Strangers : a novel / Anita Brookner.

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  • Additional Information
    • Publication Information:
      1st ed.
    • Abstract:
      Summary: Resigned to bachelorhood in his London flat, retiree Paul Sturgis unexpectedly finds himself in two relationships, including one with a separated woman he met on a holiday trip to Venice and another with an ex-girlfriend.
    • ISBN:
      9781400068340 : HRD
      1400068347 : HRD
    • Accession Number:
    • Accession Number:
  • Citations
    • ABNT:
      BROOKNER, A. Strangers : a novel. [s.l.] : Random House, 2009. Disponível em: . Acesso em: 17 out. 2019.
    • AMA:
      Brookner A. Strangers : A Novel. Random House; 2009. Accessed October 17, 2019.
    • APA:
      Brookner, A. (2009). Strangers : a novel. Random House. Retrieved from
    • Chicago/Turabian: Author-Date:
      Brookner, Anita. 2009. Strangers : A Novel. Random House.
    • Harvard:
      Brookner, A. (2009) Strangers : a novel. Random House. Available at: (Accessed: 17 October 2019).
    • Harvard: Australian:
      Brookner, A 2009, Strangers : a novel, Random House, viewed 17 October 2019, .
    • MLA:
      Brookner, Anita. Strangers : A Novel. Random House, 2009. EBSCOhost,
    • Chicago/Turabian: Humanities:
      Brookner, Anita. Strangers : A Novel. Random House, 2009.
    • Vancouver/ICMJE:
      Brookner A. Strangers : a novel [Internet]. Random House; 2009 [cited 2019 Oct 17]. Available from:


Booklist Reviews 2009 April #2

It's no surprise that Londoner Paul Sturgis—retired, solitary, contemplative—reads Henry James. Brookner, after all, is a James disciple, crafting meticulous novels that map the spiraling neural pathways carved by the obsessive thoughts of her disappointed, restrained, brooding characters. In her newest muted tale of inner struggle, her hero's greatest failing is his unfailing niceness. He is just too bloody polite, a trait women find boring, suspect, even repellent. His discretion and discipline stood him well in his banking career, but he is now bereft of friends, lovers, and family, except for one chilly widowed cousin. Paul fills his days with long walks and endless ruminations. Then he meets Vicky Gardner, a woman of robust self-regard. At once aggressive and evasive, she challenges Paul's every habit and assumption. Once again, clockwork Brookner, devilishly subtle and oh-so-knowing, portrays a rigorous loner ruled by "habitual melancholia." Yet courtly Paul may yet be open to revelation and change. As Brookner delicately parses the harsh diminishments of age, and the terrible fear that one will end one's life at the mercy of strangers, she expresses exquisite psychological understanding and philosophical grace, dry-sherry humor, and the coy hope that forbearance can in the long run deliver liberation. Copyright 2009 Booklist Reviews.

LJ Reviews 2009 February #1

Fleeing to Venice to avoid the holidays with his only living relative, retired loner Paul Sturgis finds his head spinning when he meets Mrs. Vicky Gardner, then returns home, where a former girlfriend is lying in wait. Copyright 2009 Reed Business Information.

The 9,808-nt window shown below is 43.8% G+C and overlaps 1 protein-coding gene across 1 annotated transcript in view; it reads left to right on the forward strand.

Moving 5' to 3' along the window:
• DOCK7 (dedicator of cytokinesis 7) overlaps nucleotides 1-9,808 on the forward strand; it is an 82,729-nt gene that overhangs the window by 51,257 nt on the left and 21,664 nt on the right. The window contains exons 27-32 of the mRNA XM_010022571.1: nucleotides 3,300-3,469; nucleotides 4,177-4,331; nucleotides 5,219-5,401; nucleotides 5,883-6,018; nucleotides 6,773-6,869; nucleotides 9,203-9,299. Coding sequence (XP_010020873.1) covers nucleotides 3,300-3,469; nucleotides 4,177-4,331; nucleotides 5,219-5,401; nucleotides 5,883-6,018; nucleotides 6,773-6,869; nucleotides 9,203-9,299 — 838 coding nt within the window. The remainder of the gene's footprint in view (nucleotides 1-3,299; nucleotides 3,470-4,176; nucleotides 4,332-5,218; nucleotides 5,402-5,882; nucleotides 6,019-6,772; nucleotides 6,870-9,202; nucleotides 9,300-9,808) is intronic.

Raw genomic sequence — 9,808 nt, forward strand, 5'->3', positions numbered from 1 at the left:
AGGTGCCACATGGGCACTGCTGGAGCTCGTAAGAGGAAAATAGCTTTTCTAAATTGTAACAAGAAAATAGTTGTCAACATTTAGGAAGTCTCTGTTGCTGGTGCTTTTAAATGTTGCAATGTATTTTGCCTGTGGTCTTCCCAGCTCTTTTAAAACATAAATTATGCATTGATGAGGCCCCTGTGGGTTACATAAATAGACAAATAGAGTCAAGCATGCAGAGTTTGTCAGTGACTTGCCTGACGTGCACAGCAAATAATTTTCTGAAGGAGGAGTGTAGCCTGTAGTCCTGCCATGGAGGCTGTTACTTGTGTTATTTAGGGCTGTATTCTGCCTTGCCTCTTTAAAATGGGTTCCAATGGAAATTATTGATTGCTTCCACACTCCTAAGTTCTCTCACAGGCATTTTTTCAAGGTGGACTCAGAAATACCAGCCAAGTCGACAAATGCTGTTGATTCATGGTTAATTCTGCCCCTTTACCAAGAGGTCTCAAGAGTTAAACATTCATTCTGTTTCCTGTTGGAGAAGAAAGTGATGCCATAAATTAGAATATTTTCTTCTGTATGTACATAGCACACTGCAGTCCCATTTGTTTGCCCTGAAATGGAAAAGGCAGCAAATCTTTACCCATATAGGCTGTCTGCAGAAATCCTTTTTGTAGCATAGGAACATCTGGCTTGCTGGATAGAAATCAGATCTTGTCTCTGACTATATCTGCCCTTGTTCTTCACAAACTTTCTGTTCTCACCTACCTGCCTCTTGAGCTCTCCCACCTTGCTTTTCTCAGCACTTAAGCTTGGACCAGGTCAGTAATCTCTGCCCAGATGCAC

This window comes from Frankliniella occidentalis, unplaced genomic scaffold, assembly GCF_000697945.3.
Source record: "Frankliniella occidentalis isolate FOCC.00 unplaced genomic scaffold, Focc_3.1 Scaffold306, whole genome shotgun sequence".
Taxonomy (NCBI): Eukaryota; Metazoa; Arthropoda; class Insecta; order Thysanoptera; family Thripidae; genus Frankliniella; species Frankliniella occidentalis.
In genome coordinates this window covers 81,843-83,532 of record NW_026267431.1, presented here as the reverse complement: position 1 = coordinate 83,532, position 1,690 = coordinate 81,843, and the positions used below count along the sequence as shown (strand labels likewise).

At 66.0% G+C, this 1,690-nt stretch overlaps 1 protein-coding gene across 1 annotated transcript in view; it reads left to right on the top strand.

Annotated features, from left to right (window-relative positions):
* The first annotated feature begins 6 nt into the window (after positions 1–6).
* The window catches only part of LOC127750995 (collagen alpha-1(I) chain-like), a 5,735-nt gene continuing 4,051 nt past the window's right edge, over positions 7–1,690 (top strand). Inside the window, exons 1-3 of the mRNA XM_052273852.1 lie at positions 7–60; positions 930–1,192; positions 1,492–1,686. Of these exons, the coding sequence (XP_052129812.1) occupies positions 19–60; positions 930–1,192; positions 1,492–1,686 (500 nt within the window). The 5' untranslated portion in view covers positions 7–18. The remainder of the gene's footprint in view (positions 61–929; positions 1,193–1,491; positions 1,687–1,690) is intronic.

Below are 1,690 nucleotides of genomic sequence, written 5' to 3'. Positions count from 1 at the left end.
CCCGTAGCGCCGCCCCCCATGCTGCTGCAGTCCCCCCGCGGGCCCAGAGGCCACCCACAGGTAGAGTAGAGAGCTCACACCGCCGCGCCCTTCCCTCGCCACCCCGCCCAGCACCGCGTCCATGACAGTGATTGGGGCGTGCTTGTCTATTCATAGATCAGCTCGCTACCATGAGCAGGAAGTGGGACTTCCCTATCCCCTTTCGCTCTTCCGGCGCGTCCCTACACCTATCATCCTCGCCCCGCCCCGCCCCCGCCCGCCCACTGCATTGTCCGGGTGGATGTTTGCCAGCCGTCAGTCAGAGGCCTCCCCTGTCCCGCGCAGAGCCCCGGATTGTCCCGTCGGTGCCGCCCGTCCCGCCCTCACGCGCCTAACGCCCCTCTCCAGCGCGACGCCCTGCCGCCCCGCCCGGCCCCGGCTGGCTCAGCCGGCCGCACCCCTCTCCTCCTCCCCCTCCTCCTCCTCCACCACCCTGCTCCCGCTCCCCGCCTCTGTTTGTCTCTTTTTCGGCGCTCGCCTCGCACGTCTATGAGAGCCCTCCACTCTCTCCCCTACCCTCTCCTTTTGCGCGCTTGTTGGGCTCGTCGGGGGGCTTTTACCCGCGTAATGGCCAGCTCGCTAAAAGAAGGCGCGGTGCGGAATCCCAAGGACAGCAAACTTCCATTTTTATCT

LJ Reviews 2009 June #1

Paul Sturgis is another solitary Brookner protagonist who bears his loneliness with a patient stoicism while also puzzling over how his life has come to such a desultory pass. A retired banker, Paul fills his quiet days rereading Henry James, walking through his London neighborhood, and paying semi-regular visits to his only relative, the widow of a cousin. His past associations with women, who considered him "too nice," were short-lived and unsuccessful. So it comes as a welcome surprise when two women enter his uneventful life. First, Vicki Gardner sits beside him on a Christmas trip to Venice, where both are planning to escape the lonely holiday; thus they launch a quasi-friendship. Upon his return home, Paul runs into Sarah, a former girlfriend, who is lately widowed and suffering from poor health. VERDICT What tension this novel possesses revolves around whether Paul will take up with either Vicki or Sarah, both unsuitable for him. Strictly for those readers who still appreciate the simple gentility of Brookner's novels. [See Prepub Alert, LJ 2/1/09.]—Barbara Love, Kingston Frontenac P.L., Kingston, Ont.

[Page 84]. Copyright 2008 Reed Business Information.

PW Reviews 2009 April #2

Brookner's 24th book is an often monotonous meditation on an elderly man's solitary existence. Much of the first several chapters are dedicated to 72-year-old Paul Sturgis's stuffy reflections on his attitudes toward life and loneliness. The narrative shows some promise when Sturgis meets recently divorced Vicky Gardner on a trip to Venice, but their ensuing relationship—in Venice and later, when they both return to London—is mired in a painfully polite restraint. As if in a parody of English manners, Vicky and Sturgis labor over countless afternoon teas without forming anything resembling human contact. Vicky often approaches moments of vulnerable honesty, only to act appalled if he shows any interest in these rare glimpses of humanity. Sturgis's interactions with his ex-lover Sarah, meanwhile, are slightly more candid, but these merely highlight Sturgis's painfully apparent dull formality. (They also give him more material to pontificate over.) While the novel happens in the current day, the occasional mobile phone feels as out of place as it would in, say, one of the Henry James novels that could be the inspiration for this tedious exercise in drawing-room politesse. (June)

[Page 28]. Copyright 2009 Reed Business Information.